Hot topics keeping candidates on toes

Candidates answer questions and debate issues at the forum.
Candidates answer questions and debate issues at the forum.

With nine of the 11 candidates present, the night brought strong opinions and some hot tempers to the fore.

Liberal candidate Matthew Hanssen earned boos from the audience when he described asylum seekers as ‘illegal immigrants’ and went on to defend the term as his party’s belief.

‘It’s not just me that supports stopping the boats, a lot of people come up to tell me,’ he said.

‘A lot of people have come to this country; migrants have come up to me and they don’t like the situation as it is.

‘We are trying to form a queue and do not want people jumping the queue.’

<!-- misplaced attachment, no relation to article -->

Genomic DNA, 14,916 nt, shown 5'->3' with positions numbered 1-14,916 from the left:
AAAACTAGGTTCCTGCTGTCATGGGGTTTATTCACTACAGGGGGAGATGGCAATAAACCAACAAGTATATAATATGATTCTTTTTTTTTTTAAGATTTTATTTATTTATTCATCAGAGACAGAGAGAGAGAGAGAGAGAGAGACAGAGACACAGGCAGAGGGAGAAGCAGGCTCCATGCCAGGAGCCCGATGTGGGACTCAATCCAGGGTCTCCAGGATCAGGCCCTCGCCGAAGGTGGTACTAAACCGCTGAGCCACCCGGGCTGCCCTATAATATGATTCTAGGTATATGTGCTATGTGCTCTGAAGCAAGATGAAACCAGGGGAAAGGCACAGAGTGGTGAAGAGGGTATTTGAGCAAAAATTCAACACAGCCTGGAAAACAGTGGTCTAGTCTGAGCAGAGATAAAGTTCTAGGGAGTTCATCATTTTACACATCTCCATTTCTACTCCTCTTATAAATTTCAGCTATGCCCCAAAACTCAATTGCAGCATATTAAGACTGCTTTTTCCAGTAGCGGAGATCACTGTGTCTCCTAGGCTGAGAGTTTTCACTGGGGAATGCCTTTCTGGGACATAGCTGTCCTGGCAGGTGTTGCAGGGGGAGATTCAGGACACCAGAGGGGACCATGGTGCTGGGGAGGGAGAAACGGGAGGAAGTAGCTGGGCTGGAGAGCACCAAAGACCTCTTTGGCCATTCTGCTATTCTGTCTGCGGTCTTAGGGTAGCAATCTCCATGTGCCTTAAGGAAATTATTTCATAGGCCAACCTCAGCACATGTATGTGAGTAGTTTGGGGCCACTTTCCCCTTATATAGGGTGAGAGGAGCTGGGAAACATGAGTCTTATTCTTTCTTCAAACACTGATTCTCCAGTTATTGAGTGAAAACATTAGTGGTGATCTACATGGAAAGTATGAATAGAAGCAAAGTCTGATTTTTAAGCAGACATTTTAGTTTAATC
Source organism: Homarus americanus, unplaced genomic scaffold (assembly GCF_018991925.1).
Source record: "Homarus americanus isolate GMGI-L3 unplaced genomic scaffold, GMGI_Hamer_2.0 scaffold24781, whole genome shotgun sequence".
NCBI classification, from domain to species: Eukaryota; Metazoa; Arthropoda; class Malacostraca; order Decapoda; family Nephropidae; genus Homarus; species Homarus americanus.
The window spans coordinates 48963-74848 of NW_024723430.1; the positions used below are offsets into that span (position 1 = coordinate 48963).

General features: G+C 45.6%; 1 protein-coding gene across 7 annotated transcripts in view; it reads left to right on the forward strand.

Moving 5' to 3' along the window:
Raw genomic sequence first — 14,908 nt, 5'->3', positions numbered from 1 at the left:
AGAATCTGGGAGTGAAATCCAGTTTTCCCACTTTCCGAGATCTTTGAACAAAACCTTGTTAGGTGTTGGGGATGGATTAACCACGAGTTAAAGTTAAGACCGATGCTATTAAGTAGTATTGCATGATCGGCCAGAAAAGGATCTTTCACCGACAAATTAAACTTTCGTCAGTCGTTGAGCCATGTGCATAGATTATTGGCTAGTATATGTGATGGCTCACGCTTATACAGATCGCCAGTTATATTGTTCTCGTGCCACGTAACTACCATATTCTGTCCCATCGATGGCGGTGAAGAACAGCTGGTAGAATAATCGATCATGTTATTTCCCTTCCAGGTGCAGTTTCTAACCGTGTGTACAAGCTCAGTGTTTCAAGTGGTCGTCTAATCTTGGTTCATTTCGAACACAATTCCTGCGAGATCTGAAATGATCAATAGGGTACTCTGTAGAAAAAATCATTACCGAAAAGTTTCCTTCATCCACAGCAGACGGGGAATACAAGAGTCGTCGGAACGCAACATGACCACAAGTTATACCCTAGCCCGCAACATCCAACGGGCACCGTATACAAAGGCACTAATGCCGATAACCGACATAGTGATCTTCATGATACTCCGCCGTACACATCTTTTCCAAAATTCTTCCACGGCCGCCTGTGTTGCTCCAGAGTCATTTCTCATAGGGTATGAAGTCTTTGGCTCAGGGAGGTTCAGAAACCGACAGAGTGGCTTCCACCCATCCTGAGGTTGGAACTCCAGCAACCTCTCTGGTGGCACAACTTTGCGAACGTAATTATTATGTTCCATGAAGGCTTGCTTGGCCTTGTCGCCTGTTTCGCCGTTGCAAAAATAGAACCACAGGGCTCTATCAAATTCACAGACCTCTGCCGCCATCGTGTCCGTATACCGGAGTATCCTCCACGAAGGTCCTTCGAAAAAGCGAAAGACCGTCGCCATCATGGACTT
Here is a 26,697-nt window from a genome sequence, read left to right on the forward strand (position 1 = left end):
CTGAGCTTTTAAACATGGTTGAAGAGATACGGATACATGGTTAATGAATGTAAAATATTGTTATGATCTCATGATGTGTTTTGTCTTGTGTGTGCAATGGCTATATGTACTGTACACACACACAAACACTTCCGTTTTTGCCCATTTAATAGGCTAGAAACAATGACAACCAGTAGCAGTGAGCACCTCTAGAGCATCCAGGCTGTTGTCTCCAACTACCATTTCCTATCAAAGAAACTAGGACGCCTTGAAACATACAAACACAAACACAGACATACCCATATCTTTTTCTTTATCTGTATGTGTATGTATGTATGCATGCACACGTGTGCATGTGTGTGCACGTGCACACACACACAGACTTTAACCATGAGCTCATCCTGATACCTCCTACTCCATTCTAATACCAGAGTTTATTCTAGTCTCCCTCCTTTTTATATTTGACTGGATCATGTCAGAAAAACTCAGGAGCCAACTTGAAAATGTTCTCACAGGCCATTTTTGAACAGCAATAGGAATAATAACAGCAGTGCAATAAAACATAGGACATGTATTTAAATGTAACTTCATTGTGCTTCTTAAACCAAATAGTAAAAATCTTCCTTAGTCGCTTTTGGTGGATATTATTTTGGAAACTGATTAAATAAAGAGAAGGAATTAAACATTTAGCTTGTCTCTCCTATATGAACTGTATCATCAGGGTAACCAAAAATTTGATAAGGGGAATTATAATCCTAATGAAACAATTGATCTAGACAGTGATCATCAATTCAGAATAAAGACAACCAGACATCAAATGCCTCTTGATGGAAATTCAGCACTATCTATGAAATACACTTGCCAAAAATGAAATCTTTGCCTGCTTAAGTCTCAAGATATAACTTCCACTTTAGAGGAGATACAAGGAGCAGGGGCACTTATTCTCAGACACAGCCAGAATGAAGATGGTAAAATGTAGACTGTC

Mr Hanssen and Australian Protectionist Party candidate Teresa Van Lieshout seemed to appeal least to the assembled voters.

ALP candidate Melissa Parke was a crowd favourite.

Ms Parke said, if re-elected, she would push for an independent commissioner to develop asylum seeker policy, ‘based on facts, not fiction’.

Socialist Alliance candidate Sam Wainwright described Sri Lanka as a ‘human rights catastrophe’ that the Rudd Government would return asylum seekers to.

Greens candidate Jordon Steele-John received a rousing reaction when describing his party’s climate change policy, describing WA as ‘the Saudi Arabia of sunlight.’

Australian Christian Party candidate Owen Mulder did not win support from the crowd when describing his party’s belief that the definition of marriage should not be changed.

He said while he had strong views against same sex marriage it should be put to a referendum.

Mr Mulder also said he understood the earth to be experiencing a ‘cooling trend’.

‘It’s 50 times cheaper to deal with the impacts of global warming than prevent it based on models that are proven to be wrong time and time again,’ he said.